Total factor productivity of urban agriculture on the urban periphery of Cape Town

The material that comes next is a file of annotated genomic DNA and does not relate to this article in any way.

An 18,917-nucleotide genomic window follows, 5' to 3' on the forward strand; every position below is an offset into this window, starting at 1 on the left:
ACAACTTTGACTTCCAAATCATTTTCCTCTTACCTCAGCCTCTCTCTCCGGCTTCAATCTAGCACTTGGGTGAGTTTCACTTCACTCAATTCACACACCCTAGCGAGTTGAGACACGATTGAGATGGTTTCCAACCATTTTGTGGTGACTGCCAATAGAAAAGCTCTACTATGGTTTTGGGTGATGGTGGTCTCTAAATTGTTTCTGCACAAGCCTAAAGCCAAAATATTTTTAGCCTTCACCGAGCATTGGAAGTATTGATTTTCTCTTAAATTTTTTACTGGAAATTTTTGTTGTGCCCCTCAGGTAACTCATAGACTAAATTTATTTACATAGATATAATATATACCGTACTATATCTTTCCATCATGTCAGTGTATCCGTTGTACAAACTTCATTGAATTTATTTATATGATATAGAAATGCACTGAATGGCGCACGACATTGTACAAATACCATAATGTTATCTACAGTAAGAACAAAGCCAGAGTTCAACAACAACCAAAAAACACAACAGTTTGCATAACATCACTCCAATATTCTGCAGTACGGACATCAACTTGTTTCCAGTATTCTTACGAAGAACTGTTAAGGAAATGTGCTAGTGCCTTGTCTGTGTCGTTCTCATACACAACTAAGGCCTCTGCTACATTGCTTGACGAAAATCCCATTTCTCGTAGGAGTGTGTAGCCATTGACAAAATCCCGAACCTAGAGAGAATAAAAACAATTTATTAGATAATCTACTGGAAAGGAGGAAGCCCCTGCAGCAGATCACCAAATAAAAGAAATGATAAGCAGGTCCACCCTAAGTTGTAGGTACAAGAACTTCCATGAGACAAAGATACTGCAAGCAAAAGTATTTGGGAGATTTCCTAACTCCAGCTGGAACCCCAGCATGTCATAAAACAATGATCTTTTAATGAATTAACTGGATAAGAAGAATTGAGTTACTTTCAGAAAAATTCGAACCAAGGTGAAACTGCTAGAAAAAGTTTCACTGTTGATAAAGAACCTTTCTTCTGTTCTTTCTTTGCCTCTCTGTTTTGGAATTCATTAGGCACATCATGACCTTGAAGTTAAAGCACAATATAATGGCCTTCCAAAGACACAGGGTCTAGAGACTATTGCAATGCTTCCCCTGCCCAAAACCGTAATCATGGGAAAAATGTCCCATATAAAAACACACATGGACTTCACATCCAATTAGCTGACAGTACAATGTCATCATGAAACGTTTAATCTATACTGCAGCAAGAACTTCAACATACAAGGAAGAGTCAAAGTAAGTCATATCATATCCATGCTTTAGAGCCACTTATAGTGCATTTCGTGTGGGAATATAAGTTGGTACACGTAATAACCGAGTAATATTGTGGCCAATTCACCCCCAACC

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This paper investigates the efficiency relationships between inputs and outputs of urban micro-farms in two of Cape Town’s townships: Nyanga and Khayelitsha. The inputs in this study were land, labour, seeds and seedlings, compost and farmer experience. Data Envelopment Analysis (DEA) was applied to 33 producers supplying a social enterprise box scheme, thereby generating individual efficiency measures relative to best practice. The DEA results revealed an average level of overall, technical and scale efficiency of 72.4%, 79.7% and 90.6% respectively. Overall efficiency was negatively correlated with land holdings and the use of compost and seedlings. This is supported by the finding that the nine best-practice farms were characterised by a smaller scale of production, indicating that efficiency losses are experienced as greater quantities of inputs are used. In terms of area differences, Nyanga farms exhibit significantly higher technical efficiency, whereas farms in Khayelitsha are more scale efficient. Standardised input and output data show both the expenditure on compost and seed to be profitable, but we failed to show that mulching or operator experience increases profitability. Fully efficient farms are R2,600 per plot more profitable than inefficient farms while farms that need a windbreak earn R700 less per plot per season than more sheltered operations. These results are the first of their kind for South Africa and lay the foundation for more effective extension to the sector.